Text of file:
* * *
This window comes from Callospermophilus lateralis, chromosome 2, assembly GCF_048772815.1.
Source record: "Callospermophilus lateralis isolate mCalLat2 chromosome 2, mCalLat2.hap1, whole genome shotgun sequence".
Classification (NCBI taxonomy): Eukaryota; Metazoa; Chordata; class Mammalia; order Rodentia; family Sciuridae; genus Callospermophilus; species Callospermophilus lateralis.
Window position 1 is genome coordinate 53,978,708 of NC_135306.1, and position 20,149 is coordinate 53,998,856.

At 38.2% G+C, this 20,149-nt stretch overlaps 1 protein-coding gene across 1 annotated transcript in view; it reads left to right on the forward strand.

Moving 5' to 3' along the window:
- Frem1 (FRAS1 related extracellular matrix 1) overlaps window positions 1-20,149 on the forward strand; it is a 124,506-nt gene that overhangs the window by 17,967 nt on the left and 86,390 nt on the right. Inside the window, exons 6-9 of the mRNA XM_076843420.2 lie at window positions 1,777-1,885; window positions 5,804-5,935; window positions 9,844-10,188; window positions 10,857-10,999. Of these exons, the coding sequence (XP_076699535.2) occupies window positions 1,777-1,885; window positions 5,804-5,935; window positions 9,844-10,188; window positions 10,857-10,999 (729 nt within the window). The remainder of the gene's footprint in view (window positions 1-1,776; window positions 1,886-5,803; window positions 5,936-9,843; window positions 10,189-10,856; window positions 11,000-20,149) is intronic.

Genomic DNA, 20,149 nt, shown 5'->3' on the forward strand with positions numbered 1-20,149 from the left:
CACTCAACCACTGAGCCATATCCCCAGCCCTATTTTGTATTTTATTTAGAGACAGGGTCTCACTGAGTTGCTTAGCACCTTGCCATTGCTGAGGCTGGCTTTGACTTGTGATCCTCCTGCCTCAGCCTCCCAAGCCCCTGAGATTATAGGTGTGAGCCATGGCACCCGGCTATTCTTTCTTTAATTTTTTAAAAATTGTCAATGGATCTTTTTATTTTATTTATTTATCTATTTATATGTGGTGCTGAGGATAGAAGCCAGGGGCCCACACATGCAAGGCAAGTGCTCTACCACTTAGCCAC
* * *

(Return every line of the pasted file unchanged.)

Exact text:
This window comes from Callospermophilus lateralis, chromosome 2, assembly GCF_048772815.1.
Source record: "Callospermophilus lateralis isolate mCalLat2 chromosome 2, mCalLat2.hap1, whole genome shotgun sequence".
Classification (NCBI taxonomy): Eukaryota; Metazoa; Chordata; class Mammalia; order Rodentia; family Sciuridae; genus Callospermophilus; species Callospermophilus lateralis.
Window position 1 is genome coordinate 53,978,708 of NC_135306.1, and position 20,149 is coordinate 53,998,856.

At 38.2% G+C, this 20,149-nt stretch overlaps 1 protein-coding gene across 1 annotated transcript in view; it reads left to right on the forward strand.

Moving 5' to 3' along the window:
- Frem1 (FRAS1 related extracellular matrix 1) overlaps window positions 1-20,149 on the forward strand; it is a 124,506-nt gene that overhangs the window by 17,967 nt on the left and 86,390 nt on the right. Inside the window, exons 6-9 of the mRNA XM_076843420.2 lie at window positions 1,777-1,885; window positions 5,804-5,935; window positions 9,844-10,188; window positions 10,857-10,999. Of these exons, the coding sequence (XP_076699535.2) occupies window positions 1,777-1,885; window positions 5,804-5,935; window positions 9,844-10,188; window positions 10,857-10,999 (729 nt within the window). The remainder of the gene's footprint in view (window positions 1-1,776; window positions 1,886-5,803; window positions 5,936-9,843; window positions 10,189-10,856; window positions 11,000-20,149) is intronic.

Genomic DNA, 20,149 nt, shown 5'->3' on the forward strand with positions numbered 1-20,149 from the left:
CACTCAACCACTGAGCCATATCCCCAGCCCTATTTTGTATTTTATTTAGAGACAGGGTCTCACTGAGTTGCTTAGCACCTTGCCATTGCTGAGGCTGGCTTTGACTTGTGATCCTCCTGCCTCAGCCTCCCAAGCCCCTGAGATTATAGGTGTGAGCCATGGCACCCGGCTATTCTTTCTTTAATTTTTTAAAAATTGTCAATGGATCTTTTTATTTTATTTATTTATCTATTTATATGTGGTGCTGAGGATAGAAGCCAGGGGCCCACACATGCAAGGCAAGTGCTCTACCACTTAGCCAC